Oil and Water Do Mix
The musical idiom of jazz evolved in New Orleans in the early part of this century from ragtime and from the blues. It was nevertheless in Europe, where American dance bands were very popular, that composers first incorporated the new idiom into their classical compositions: Claude Debussy in Golliwog's Cakewalk (1908); Igor Stravinsky in Ragtime (1918); and especially Darius Milhaud in the ballet La création du monde (1923).
It was however Paul Whiteman, the self-styled “King of Jazz,” who attempted to make jazz more symphonic and more respectable, with the famous concert at Aeolian Hall in New York in 1924, which introduced Gershwin's Rhapsody in Blue. With his Concerto in F of 1925, Gershwin was also the first to introduce jazz into those two bastions of classical music, the piano concerto and Carnegie Hall.
Until the Aeolian Hall concert, jazz had been music to dance to; Whiteman taught his audience to listen to it. Once the ice was broken and jazz made "respectable," many composers made use of the new idiom. In addition to American composers, many Europeans included the new language into their works. Dmitry Shostakovich, under the noses of the commissars, used it in his variations on Tahiti Trot (“Tea for Two”.)
The origin of the term jazz is obscure, but it first appeared in print in 1913 in a San Francisco newspaper, in reference to enthusiasm at a baseball game. The application of the term to the specific kind of music occurred during World War I.
Rhapsody in Blue
The son of poor Jewish immigrants in lower Manhattan, George Gershwin was a natural-born pianist and left school at 16 to become a pianist with a Tin-Pan Alley firm, plugging their new songs. He soon commenced writing songs himself, eventually teaming up with his brother Ira as lyricist to become one of the most successful teams of song and musical comedy writers on Broadway. They created a string of immensely successful musicals from Lady be Good in December 1924 to Let ‘em Eat Cake in October 1933. The opening night of a George Gershwin musical comedy was a social and media event with Gershwin himself usually leading the orchestra.
Gershwin received the commission for an extended jazz composition from Whiteman following an Aeolian Hall concert in the fall of 1923, at which Gershwin had played piano arrangements of a few of his songs.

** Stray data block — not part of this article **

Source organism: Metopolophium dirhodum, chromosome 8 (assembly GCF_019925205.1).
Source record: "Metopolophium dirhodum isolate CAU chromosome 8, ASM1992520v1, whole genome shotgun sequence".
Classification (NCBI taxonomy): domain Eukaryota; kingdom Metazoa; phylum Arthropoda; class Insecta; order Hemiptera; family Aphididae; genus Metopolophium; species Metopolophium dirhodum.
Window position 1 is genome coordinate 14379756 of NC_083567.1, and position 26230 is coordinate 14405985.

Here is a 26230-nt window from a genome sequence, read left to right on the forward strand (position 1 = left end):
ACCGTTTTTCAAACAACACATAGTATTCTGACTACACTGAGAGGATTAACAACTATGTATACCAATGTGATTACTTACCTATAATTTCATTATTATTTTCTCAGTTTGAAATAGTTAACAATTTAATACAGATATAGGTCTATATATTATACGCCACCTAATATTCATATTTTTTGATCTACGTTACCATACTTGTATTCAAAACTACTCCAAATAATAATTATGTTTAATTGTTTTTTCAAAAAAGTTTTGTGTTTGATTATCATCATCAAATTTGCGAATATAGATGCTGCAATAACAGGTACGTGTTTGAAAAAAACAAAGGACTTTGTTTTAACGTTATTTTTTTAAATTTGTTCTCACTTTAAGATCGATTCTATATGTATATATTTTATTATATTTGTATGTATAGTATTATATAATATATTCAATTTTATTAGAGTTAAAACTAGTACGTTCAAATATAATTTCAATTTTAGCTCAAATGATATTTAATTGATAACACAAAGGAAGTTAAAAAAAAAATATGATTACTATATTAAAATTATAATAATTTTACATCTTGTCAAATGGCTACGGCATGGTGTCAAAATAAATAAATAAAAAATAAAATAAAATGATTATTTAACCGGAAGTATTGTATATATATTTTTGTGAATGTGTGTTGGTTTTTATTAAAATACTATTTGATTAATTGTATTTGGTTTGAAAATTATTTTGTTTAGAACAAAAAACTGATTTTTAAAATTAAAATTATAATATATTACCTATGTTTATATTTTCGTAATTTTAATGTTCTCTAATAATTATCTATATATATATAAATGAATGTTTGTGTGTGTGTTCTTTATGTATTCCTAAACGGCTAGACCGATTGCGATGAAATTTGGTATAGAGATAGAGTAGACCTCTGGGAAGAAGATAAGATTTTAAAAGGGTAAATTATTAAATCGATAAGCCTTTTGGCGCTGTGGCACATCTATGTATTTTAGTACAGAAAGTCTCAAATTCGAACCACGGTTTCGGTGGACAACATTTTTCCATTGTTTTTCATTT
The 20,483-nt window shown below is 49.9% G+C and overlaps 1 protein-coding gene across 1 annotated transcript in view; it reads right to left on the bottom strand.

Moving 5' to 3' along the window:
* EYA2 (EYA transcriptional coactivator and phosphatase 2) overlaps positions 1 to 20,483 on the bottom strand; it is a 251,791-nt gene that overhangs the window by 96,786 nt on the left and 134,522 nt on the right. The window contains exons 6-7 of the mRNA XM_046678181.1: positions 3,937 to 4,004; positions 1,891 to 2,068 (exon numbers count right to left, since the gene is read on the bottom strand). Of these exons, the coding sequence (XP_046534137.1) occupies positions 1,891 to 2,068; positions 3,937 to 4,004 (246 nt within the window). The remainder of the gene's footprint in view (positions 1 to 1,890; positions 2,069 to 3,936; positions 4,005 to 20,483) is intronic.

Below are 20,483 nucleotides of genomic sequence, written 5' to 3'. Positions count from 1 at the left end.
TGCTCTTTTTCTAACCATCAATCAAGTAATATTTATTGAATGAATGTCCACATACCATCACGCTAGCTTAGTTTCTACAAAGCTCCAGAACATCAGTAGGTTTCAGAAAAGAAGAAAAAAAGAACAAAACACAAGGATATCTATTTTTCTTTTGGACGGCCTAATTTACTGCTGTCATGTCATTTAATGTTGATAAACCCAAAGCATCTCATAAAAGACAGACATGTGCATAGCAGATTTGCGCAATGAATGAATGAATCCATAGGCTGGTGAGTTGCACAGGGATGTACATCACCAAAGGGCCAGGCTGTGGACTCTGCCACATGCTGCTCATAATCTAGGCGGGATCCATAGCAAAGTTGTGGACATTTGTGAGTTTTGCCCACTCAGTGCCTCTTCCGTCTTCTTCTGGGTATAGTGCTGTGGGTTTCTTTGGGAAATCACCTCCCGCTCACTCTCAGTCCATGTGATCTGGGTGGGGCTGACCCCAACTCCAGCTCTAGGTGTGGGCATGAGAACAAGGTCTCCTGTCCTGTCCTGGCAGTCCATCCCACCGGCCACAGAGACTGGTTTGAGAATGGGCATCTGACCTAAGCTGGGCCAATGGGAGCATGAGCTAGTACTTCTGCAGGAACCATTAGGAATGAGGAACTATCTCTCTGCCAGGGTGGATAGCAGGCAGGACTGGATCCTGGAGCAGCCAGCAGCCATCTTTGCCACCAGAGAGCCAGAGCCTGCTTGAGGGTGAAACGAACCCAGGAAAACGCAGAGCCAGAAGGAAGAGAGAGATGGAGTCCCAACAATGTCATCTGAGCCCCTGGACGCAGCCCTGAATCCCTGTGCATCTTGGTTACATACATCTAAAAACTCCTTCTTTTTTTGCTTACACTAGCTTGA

Gershwin composed the Rhapsody in a mere three weeks early in 1924, in a two-piano version. It was immediately orchestrated for piano and jazz orchestra by Ferde Grofé, a popular composer, pianist and arranger, who served as Whiteman’s factotum. Grofé practically lived in Gershwin’s house, orchestrating the work page-by-page as they came from the composer’s pen. He also rescored the Rhapsody two years later for full orchestra.
The premiere, on February 12 1924, was a smashing success. Although the critics – true to form – mostly panned it, the audience loved it. Virtually overnight, jazz became respectable. Gershwin himself played the piano part, becoming an instant celebrity. Significant credit for the success must go to Grofé’s imaginative orchestration, which has ended up as his most enduring musical contribution, along with his Grand Canyon Suite.
It is useful to be aware that the rhapsody and fantasia of the classical tradition were the genres most related to jazz in that they embodied both freedom of form and improvisation or improvisatory writing. Gershwin's – and Grofé's – take on the form transfers the jazz idiom into a work Liszt would have been proud to have written.
The Rhapsody opens with probably the most famous clarinet riff in music history. It is answered by the horns with the principal counter-theme. Nearly three quarters of the way through the piece, the tempo slows and the Rhapsody's next "big theme" is introduced.
|Copyright © Elizabeth and Joseph Kahn 2014|